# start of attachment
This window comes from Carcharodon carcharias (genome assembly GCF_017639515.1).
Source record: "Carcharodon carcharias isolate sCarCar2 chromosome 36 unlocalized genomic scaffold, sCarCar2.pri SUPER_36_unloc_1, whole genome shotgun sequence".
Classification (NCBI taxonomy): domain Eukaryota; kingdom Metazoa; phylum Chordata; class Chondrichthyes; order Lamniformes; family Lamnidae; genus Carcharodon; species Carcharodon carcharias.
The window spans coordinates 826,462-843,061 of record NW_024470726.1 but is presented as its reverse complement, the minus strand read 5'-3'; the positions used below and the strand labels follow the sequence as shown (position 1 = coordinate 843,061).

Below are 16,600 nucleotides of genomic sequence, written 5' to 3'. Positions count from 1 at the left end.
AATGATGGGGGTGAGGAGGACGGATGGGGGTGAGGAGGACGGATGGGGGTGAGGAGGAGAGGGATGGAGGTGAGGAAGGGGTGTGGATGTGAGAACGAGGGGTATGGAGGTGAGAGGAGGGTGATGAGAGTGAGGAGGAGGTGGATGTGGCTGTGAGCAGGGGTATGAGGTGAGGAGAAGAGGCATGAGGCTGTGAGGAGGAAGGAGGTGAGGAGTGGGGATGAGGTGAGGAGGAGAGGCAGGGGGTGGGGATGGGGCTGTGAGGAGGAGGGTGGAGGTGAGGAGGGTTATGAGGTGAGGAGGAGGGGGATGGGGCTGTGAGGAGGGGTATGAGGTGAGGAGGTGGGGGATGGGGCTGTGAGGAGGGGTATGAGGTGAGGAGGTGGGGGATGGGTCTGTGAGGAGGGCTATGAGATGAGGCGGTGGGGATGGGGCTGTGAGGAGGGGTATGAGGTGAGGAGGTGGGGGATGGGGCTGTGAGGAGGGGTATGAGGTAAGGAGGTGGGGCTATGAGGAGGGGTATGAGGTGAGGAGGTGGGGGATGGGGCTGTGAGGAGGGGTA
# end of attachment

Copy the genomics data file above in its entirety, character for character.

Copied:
This window comes from Carcharodon carcharias (genome assembly GCF_017639515.1).
Source record: "Carcharodon carcharias isolate sCarCar2 chromosome 36 unlocalized genomic scaffold, sCarCar2.pri SUPER_36_unloc_1, whole genome shotgun sequence".
Classification (NCBI taxonomy): domain Eukaryota; kingdom Metazoa; phylum Chordata; class Chondrichthyes; order Lamniformes; family Lamnidae; genus Carcharodon; species Carcharodon carcharias.
The window spans coordinates 826,462-843,061 of record NW_024470726.1 but is presented as its reverse complement, the minus strand read 5'-3'; the positions used below and the strand labels follow the sequence as shown (position 1 = coordinate 843,061).

Below are 16,600 nucleotides of genomic sequence, written 5' to 3'. Positions count from 1 at the left end.
AATGATGGGGGTGAGGAGGACGGATGGGGGTGAGGAGGACGGATGGGGGTGAGGAGGAGAGGGATGGAGGTGAGGAAGGGGTGTGGATGTGAGAACGAGGGGTATGGAGGTGAGAGGAGGGTGATGAGAGTGAGGAGGAGGTGGATGTGGCTGTGAGCAGGGGTATGAGGTGAGGAGAAGAGGCATGAGGCTGTGAGGAGGAAGGAGGTGAGGAGTGGGGATGAGGTGAGGAGGAGAGGCAGGGGGTGGGGATGGGGCTGTGAGGAGGAGGGTGGAGGTGAGGAGGGTTATGAGGTGAGGAGGAGGGGGATGGGGCTGTGAGGAGGGGTATGAGGTGAGGAGGTGGGGGATGGGGCTGTGAGGAGGGGTATGAGGTGAGGAGGTGGGGGATGGGTCTGTGAGGAGGGCTATGAGATGAGGCGGTGGGGATGGGGCTGTGAGGAGGGGTATGAGGTGAGGAGGTGGGGGATGGGGCTGTGAGGAGGGGTATGAGGTAAGGAGGTGGGGCTATGAGGAGGGGTATGAGGTGAGGAGGTGGGGGATGGGGCTGTGAGGAGGGGTA